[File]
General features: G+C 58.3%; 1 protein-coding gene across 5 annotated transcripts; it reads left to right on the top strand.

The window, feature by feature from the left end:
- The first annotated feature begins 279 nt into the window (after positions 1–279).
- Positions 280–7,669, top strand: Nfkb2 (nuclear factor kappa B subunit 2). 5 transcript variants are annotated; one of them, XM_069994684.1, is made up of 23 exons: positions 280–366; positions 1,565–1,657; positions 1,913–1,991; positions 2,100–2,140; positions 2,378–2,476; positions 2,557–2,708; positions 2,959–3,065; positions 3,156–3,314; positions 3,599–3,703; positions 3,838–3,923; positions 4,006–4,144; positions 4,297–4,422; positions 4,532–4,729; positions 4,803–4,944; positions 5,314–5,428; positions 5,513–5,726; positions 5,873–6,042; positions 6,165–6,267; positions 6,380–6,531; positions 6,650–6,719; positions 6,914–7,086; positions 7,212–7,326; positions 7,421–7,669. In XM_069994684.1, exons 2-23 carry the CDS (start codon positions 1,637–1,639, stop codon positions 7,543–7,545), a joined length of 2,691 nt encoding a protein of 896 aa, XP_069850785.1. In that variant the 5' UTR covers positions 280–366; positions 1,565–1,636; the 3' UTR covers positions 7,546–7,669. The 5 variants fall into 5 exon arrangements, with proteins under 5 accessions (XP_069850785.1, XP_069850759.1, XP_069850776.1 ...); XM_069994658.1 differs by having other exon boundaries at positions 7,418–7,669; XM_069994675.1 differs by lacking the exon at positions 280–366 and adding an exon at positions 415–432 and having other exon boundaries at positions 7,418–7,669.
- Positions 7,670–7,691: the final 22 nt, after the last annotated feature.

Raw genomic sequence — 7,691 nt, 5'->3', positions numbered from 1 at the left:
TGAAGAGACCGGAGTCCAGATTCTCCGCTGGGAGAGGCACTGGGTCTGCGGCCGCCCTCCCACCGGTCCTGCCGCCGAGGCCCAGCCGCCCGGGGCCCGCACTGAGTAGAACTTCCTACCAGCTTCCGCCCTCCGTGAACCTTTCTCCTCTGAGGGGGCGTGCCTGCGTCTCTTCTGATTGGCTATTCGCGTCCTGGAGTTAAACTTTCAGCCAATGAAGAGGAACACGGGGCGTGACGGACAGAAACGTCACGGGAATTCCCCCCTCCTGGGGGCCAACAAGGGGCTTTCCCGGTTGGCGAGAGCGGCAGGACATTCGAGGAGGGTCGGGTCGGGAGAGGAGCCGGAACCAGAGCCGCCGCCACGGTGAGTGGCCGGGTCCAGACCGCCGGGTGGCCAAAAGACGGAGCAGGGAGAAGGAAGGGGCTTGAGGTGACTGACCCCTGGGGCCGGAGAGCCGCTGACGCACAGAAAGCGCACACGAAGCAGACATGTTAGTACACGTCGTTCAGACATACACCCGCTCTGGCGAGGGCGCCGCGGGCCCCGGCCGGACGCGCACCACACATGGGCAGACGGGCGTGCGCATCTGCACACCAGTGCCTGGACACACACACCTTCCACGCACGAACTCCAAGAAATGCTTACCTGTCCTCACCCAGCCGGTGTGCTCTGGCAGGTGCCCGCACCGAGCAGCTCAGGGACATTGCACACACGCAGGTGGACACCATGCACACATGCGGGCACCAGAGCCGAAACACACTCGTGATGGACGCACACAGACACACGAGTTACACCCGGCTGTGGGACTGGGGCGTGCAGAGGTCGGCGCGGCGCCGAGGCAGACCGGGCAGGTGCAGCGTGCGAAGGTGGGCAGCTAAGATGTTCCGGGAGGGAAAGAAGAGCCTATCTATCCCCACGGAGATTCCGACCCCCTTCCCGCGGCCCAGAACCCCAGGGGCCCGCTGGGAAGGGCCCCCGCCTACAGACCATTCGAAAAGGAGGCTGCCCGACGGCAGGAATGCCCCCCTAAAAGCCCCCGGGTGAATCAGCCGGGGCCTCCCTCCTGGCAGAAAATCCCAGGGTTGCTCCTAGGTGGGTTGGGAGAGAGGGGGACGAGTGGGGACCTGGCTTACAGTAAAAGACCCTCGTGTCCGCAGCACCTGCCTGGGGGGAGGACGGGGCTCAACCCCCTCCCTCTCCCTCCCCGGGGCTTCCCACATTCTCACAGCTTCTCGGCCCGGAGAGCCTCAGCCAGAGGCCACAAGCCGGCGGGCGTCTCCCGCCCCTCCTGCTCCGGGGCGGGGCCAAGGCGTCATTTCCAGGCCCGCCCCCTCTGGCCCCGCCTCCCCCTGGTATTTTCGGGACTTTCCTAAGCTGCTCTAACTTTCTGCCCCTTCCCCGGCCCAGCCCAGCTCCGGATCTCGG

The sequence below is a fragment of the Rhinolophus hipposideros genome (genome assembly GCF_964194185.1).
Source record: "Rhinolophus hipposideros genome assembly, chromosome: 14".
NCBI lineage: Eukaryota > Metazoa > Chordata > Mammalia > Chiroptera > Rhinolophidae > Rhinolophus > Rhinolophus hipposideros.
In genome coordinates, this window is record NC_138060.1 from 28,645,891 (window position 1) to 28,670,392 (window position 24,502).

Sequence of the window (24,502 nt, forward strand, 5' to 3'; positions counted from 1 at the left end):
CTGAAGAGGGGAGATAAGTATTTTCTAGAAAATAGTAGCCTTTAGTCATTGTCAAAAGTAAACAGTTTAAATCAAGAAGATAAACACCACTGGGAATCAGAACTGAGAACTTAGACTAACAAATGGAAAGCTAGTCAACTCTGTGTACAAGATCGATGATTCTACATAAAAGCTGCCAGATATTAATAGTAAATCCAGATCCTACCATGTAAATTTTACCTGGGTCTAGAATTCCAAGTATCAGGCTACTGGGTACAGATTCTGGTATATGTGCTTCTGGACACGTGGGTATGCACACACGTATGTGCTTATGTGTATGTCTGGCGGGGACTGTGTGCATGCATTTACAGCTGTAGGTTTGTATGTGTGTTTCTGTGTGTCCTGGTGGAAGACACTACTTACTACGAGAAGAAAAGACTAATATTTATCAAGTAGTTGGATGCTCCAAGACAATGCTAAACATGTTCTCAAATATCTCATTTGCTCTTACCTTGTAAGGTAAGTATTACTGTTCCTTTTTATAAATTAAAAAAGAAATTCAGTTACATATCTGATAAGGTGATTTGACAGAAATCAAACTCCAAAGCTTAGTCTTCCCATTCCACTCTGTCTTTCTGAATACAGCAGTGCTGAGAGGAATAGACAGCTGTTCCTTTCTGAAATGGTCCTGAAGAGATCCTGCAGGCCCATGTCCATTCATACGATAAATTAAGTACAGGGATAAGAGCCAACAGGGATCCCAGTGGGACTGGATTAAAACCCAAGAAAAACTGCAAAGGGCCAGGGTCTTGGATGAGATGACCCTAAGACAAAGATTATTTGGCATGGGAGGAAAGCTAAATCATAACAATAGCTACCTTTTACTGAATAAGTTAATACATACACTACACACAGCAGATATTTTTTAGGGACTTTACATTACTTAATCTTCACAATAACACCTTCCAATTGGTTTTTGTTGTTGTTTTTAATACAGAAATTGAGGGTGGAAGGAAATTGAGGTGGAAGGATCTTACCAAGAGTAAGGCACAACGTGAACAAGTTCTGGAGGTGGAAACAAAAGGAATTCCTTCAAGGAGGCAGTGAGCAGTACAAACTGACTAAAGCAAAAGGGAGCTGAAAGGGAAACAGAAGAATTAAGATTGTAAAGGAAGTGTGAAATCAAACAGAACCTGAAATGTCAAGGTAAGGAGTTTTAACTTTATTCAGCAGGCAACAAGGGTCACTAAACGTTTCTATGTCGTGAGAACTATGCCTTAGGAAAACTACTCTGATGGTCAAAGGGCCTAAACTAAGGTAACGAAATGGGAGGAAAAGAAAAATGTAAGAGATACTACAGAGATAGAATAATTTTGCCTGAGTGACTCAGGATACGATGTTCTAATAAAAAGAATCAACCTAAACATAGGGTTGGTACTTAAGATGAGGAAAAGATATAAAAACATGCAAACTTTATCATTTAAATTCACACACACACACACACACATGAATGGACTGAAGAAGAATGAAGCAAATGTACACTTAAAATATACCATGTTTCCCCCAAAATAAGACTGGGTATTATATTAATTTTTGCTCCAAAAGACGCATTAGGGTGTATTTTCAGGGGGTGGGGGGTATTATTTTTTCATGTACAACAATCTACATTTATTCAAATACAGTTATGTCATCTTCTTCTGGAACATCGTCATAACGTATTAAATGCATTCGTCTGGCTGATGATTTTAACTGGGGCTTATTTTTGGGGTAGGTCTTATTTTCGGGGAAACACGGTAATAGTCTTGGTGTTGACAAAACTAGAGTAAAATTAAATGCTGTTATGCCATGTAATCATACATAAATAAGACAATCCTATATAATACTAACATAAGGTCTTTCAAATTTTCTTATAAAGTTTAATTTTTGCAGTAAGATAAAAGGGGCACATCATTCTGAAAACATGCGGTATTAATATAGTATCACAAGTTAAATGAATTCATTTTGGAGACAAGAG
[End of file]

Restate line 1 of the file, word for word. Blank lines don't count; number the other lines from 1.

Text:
General features: G+C 58.3%; 1 protein-coding gene across 5 annotated transcripts; it reads left to right on the top strand.